SULA: A Prefabricated A-Frame Cabin in the Galapagos Islands

In the heart of the Galapagos Islands, SULA, a prefabricated A-frame cabin designed by Diana Salvador defies convention. Built with a blend of wood, stone, metal, glass, and PVC, SULA is not just a house – it’s a testament to human ingenuity and environmental consciousness. Imagine designing and constructing a house in continental Ecuador, only to transport it in thousands of pieces to the remote Galapagos Islands for assembly. SULA’s two-month design build in Quito, Ecuador, resulted in approximately 2,000 custom-made components, held together by over 17,000 screws and pins. These meticulously crafted elements were then bundled into two containers, braving a voyage across the sea to Santa Cruz Island.

angled exterior view of modern prefab cabin in surrounding woods

The assembly of SULA was a collaborative effort, involving four plant technicians and six floating employees who traveled from the mainland. Their specialized skills transformed all the bits and pieces into an architectural marvel over the span of four weeks.

angled exterior view of tin roof a-frame cabin in woods

SULA was custom designed for Catalina and her family, Galapagos residents for over four decades. The design focused on creating a harmonious living space that respects both its users and the environment.

exterior view of tin roof a-frame cabin in woods

SULA is more than just a cool modern cabin – it’s a symbol of environmental responsibility and innovation. It demonstrates that a high-quality, sustainable infrastructure can be created without having a negative impact on the environment.

exterior front view of tin roof a-frame cabin in woods

While maybe not a traditional A-frame with a tall, triangular roof, SULA has a flat top that resembles an “A” in a different font without a cap.

exterior view of tin roof a-frame cabin in woods

What sets SULA apart is its scalability, transportation flexibility, and adaptability to different environments. The house can be disassembled and relocated, making it a true architectural puzzle. The use of gabions as foundations minimizes the use of concrete and ensures that the ground and soil are unaffected during installation or removal.

exterior side view of slanted tin roof cabin

The cabin seamlessly integrates five key materials – wood, stone, metal, glass, and PVC – in an environmentally balanced manner. Each material was carefully chosen for its efficiency and flexibility. Plywood plays a pivotal role in the home’s structure, interior walls, and furniture, while PVC sheets act as waterproof covers.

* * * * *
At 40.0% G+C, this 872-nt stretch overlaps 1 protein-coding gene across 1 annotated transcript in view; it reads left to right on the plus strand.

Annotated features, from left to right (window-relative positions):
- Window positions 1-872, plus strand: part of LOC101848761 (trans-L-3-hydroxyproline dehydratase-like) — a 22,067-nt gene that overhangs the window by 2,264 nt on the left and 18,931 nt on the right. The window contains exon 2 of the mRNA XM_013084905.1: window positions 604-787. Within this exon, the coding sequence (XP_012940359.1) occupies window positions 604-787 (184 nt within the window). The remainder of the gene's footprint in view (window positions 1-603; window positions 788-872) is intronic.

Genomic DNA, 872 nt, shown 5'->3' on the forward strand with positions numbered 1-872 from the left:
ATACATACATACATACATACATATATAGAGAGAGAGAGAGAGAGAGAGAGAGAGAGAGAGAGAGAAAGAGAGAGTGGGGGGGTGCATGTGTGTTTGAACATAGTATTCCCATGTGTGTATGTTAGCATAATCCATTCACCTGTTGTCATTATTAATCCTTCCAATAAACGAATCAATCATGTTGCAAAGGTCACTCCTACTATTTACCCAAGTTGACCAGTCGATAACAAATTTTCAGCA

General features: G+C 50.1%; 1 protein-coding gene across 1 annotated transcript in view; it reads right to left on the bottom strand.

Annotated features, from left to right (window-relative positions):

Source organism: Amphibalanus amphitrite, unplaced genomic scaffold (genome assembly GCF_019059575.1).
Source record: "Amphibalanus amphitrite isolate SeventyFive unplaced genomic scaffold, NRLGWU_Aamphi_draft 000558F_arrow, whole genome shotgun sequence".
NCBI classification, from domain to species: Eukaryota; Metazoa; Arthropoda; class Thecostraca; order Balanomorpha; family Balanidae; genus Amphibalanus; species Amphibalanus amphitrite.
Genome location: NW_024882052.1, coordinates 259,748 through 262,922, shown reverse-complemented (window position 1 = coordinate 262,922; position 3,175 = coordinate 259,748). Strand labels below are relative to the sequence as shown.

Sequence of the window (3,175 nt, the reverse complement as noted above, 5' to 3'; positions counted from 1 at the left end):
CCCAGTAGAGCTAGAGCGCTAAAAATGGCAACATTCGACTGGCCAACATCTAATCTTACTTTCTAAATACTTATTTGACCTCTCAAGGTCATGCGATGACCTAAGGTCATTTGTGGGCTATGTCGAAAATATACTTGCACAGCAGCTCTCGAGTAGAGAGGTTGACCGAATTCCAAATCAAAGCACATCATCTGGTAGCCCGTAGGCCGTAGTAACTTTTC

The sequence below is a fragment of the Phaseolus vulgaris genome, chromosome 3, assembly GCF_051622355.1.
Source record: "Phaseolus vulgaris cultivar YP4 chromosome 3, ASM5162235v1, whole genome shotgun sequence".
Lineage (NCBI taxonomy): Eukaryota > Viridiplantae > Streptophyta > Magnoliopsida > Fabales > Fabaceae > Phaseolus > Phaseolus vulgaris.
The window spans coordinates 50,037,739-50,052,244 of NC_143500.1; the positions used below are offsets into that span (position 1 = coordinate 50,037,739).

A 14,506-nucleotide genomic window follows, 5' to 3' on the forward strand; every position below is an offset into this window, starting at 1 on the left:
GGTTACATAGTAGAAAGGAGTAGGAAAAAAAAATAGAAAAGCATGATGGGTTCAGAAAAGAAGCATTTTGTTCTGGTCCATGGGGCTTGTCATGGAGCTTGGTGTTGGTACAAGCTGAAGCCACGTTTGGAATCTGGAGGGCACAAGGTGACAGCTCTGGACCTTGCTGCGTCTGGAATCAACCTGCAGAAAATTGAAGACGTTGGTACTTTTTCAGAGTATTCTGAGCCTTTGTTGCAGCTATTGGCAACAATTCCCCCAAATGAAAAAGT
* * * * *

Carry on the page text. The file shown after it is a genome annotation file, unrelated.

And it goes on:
exterior side view of slanted tin roof cabin

looking in through slanted window into rustic modern cabin

angled interior view of A-frame cabin with slanted wood walls and moving staircase

The interior feels larger and more open thanks to windows on either end of the cabin and two narrow windows on the sides. The light colored wood bounces natural light around the double-height space.

angled interior view of A-frame cabin with slanted wood walls and moving staircase

A black metal ladder staircase can be pressed against the window to open up the floor space or slid into the middle of the room to provide access to the second floor.

angled interior view of A-frame cabin with slanted wood walls and small brown sofa

long interior view of modern cabin with slanted wood walls and minimalist decor

A simple kitchen separates the open living room from the bedroom for extra privacy.

long interior view of modern cabin with slanted wood walls and minimalist decor

angled interior view of modern cabin with slanted wood walls and minimalist decor

interior view of modern cabin with slanted wood walls and minimalist decor

interior view of modern cabin with slanted wood walls and minimalist bed in front of windows

partial interior view of minimalist cabin with woman sitting just outside on a porch

woman standing facing away in bedroom with all wood surfaces

angled interior view of minimalist cabin with woman climbing the stair ladder

down shot from 2nd floor of minimalist cabin looking down ladder staircase

shot from 2nd floor of minimalist cabin looking out through windows at trees

An upstairs loft provides additional space that can be another bedroom, office, or yoga studio.

shot from 2nd floor of minimalist cabin looking out through windows at trees with woman popping up climbing the ladder

interior of minimalist cabin with wood walls with woman sitting facing away looking at trees

Photography by Jag Studio.

Caroline Williamson is Editor-in-Chief of Design Milk. She has a BFA in photography from SCAD and can usually be found searching for vintage wares, doing New York Times crossword puzzles in pen, or reworking playlists on Spotify.

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